To determine the effects of alprazolam on glucose regulation in anxious and nonanxious patients with poor glycemic control and establish whether regulatory benefits are related to anxiolytic effects of the medication.


Fifty-eight patients with poor glycemic control, 16 (27.6%) of whom had a symptomatic generalized anxiety disorder, were entered into a randomized, double-blind, placebo-controlled, 8-week trial using alprazolam (up to 2 mg/day) as the active agent. Generalized anxiety disorder was determined in accordance with Diagnostic and Statistical Manual of Mental Disorders criteria, and anxiety symptoms were measured using the Hopkins Symptom Checklist. Glycated hemoglobin levels were used to determine glucose regulation. Compliance behavior was assessed using glucometers and medication monitors equipped with electronic memory.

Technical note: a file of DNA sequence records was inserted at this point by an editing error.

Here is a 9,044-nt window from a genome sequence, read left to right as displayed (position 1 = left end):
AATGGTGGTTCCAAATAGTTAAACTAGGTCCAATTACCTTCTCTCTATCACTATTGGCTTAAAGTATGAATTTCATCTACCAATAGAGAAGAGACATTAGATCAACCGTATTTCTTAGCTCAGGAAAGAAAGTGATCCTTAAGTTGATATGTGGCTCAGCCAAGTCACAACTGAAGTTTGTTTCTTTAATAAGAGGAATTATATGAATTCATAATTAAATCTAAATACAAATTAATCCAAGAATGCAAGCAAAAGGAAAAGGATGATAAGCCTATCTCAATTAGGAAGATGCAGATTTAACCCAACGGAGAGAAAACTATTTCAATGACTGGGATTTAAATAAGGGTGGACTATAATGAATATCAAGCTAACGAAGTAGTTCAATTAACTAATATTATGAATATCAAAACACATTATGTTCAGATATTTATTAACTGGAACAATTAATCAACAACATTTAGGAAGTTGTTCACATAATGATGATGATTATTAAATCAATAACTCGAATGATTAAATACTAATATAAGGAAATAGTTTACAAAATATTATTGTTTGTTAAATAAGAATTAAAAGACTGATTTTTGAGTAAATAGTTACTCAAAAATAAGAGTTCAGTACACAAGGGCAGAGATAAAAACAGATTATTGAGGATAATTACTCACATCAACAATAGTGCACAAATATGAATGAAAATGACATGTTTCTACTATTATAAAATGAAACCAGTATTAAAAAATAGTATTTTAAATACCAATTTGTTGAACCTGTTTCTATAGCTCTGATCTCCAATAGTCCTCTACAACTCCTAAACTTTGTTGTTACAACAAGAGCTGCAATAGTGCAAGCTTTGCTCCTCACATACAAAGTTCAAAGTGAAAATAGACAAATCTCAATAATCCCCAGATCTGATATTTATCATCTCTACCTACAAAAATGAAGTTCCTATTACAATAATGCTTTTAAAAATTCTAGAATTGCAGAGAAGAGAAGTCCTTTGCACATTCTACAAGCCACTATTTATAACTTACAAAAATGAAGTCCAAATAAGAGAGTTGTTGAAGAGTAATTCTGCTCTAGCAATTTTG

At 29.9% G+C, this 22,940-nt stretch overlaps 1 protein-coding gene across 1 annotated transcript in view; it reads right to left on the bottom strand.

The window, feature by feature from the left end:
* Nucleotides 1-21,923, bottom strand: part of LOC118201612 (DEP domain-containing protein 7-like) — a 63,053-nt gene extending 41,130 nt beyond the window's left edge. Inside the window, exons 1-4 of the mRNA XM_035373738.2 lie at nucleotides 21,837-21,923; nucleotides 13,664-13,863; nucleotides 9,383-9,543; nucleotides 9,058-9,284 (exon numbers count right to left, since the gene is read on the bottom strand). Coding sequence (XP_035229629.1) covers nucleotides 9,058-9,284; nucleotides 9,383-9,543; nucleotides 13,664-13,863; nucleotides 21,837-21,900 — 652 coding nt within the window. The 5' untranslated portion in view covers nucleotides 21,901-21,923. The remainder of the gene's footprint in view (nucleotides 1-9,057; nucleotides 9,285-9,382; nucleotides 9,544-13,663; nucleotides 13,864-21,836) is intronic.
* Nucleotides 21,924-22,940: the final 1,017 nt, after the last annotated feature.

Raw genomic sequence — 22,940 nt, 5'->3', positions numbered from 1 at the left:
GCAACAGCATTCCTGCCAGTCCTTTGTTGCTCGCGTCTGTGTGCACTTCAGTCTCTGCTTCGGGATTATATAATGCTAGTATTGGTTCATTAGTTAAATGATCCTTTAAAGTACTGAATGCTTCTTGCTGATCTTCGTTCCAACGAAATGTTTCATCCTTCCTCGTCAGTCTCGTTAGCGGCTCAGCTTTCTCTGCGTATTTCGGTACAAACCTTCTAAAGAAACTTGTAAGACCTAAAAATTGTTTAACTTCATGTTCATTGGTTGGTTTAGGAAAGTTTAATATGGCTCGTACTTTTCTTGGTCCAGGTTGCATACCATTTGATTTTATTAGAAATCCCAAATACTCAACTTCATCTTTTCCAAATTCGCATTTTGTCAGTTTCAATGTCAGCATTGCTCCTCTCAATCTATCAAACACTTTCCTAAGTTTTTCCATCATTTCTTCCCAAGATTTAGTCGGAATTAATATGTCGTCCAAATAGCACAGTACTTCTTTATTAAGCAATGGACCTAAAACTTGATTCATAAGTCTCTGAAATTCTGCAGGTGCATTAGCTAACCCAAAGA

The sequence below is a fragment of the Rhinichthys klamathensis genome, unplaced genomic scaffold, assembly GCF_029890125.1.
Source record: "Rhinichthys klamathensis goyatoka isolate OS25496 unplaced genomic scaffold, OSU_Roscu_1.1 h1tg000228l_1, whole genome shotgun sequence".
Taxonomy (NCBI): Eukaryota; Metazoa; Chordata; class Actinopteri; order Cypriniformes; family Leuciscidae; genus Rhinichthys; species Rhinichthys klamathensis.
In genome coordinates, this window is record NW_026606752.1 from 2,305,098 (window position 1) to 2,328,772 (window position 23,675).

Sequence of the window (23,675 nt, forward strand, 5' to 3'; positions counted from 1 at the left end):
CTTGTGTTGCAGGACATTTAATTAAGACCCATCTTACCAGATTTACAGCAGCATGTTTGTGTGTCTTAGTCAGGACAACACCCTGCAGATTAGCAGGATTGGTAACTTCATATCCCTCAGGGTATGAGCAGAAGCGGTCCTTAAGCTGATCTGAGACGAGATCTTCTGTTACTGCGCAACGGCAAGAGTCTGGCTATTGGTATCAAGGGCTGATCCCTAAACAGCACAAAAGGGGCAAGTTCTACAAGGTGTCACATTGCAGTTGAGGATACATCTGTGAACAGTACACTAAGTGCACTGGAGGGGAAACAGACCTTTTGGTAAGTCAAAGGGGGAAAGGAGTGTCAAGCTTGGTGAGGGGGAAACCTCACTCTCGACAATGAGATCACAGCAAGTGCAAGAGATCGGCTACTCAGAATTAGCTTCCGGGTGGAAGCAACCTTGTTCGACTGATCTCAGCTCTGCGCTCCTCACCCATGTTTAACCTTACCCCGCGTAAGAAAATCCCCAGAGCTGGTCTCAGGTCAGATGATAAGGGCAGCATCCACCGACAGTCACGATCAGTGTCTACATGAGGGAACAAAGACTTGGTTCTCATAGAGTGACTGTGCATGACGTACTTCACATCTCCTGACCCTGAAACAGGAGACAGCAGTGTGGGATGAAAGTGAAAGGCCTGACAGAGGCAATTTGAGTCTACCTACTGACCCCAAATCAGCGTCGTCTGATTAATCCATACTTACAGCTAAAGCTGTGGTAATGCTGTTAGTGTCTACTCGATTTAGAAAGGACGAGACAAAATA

A statistically significant reduction in glycated hemoglobin level was observed in patients treated with alprazolam compared with those receiving placebo (−1.1 vs. −0.3%, P = 0.04). This treatment effect was not a function of differences in compliance behaviors. Anxiety symptoms decreased in both alprazolam- and placebo-treated patients with generalized anxiety disorder, but reduction in glycated hemoglobin level was not dependent on alleviation of anxiety.


A short course of alprazolam improved glucose regulation in patients with a history of poor diabetes control. This effect was not directly related to concomitant changes in anxiety. Alprazolam treatment of anxious patients with poorly controlled diabetes may result in decreased anxiety and improved glucose regulation through independent mechanisms.

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